A Portland man sued the Boy Scouts of America and its local Cascade Pacific Council for more than $3 million Thursday, alleging sexual abuse by two troop leaders in the mid-1970s.
The case brings to at least six the number of people in Portland alleging sexual abuse and suing the Boy Scouts. Together, the suits seek more than $28 million in damages.
The case filed Thursday in Multnomah County Circuit Court alleges that the Boy Scouts allowed two Scoutmasters, identified as Steven Terry Hill and Thomas Hensley, to stay in contact with boys after they knew of sexual abuse.
“We also intend to prove that the Boy Scouts were well aware, by at least the 1960s, that they had a serious, institution-wide infestation of child abuse, stretching across the country, involving hundreds of predators and thousands of children,” said a statement from Portland attorney Kelly Clark, who is spearheading the sexual abuse suits.
Hill, 58, is one of about 50 Oregon leaders expelled by the Boy Scouts for sexual abuse between 1970 and 1990 and more than 5,100 leaders expelled nationally since 1946, according to confidential Boy Scouts files and summaries obtained by The Oregonian.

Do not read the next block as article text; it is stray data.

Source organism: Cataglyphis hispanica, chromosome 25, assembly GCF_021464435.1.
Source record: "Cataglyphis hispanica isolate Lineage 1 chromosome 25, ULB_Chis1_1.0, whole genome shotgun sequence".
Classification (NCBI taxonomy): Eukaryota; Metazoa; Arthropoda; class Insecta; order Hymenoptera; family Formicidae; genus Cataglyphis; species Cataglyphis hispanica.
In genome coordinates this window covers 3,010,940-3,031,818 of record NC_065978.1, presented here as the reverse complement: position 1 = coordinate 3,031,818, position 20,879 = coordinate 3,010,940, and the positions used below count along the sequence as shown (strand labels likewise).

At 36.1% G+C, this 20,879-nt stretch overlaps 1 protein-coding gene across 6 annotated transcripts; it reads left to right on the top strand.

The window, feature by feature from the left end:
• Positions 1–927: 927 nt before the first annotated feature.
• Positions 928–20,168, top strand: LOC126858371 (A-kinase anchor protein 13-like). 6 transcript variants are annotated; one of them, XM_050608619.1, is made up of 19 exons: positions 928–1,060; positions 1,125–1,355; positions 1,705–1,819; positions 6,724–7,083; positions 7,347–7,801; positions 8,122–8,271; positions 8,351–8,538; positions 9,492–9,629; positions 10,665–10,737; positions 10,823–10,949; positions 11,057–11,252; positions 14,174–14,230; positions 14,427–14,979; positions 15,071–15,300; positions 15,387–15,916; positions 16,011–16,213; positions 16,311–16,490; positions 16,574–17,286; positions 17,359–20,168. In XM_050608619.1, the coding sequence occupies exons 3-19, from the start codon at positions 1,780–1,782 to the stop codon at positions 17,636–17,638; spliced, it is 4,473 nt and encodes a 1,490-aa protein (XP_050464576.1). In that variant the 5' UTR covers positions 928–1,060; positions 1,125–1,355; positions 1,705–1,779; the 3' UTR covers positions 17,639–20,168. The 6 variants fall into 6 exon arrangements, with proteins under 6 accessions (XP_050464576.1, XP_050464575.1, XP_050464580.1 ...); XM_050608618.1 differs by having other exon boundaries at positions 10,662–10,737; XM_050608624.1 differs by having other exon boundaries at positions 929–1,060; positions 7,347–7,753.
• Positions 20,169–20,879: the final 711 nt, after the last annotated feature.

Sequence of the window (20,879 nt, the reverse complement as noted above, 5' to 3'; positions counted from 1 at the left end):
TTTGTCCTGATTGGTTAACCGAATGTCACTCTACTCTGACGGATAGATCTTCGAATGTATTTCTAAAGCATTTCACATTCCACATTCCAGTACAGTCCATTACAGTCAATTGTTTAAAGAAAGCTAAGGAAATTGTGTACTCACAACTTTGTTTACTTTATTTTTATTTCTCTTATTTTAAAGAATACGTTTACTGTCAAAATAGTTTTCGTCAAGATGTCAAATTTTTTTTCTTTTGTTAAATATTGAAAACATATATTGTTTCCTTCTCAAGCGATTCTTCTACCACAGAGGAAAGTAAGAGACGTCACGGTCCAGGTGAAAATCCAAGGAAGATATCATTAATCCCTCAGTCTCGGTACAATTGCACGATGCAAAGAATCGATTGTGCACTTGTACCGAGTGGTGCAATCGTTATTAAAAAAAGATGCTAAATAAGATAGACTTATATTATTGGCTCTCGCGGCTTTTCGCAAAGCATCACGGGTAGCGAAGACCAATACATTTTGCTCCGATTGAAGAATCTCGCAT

Hill registered as Scoutmaster of Troop No. 76 in 1975 and molested three boys in the troop, according to the internal Scouts records. He was convicted of child sexual abuse in the 1990s.
Hensley does not appear to have a criminal record and does not appear in the Scouts’ internal records. The Oregonian could not reach Hensley for comment; court documents do not provide his age, middle name or place of residence, or say whether he is still alive.
Officials with the Cascade Pacific Council of the Boy Scouts of America declined to comment, noting that they had not been served by the court.
Clark said his client, an unidentified man now in his mid-40s, met Hill and Hensley at Gregory Heights Middle School in Northeast Portland at a recruiting meeting for “high adventure” Scouting with Troop 76. The lawsuit alleges that the Scoutmasters fondled and sexually abused the boy at least twice a week for two years starting in 1976.
Hill resigned in 1978, according to Scouts records.
In 1991, Hill was convicted of four counts of sodomy, five counts of delivering controlled substances to a minor and three counts of furnishing alcohol to a minor. He remains in prison.
The prosecutor in the case said Hill had an “almost amazing ability to manipulate teenage boys,” using his work as a photographer, his purported training as a juvenile lawyer and his role as president of “The High Adventure Club.”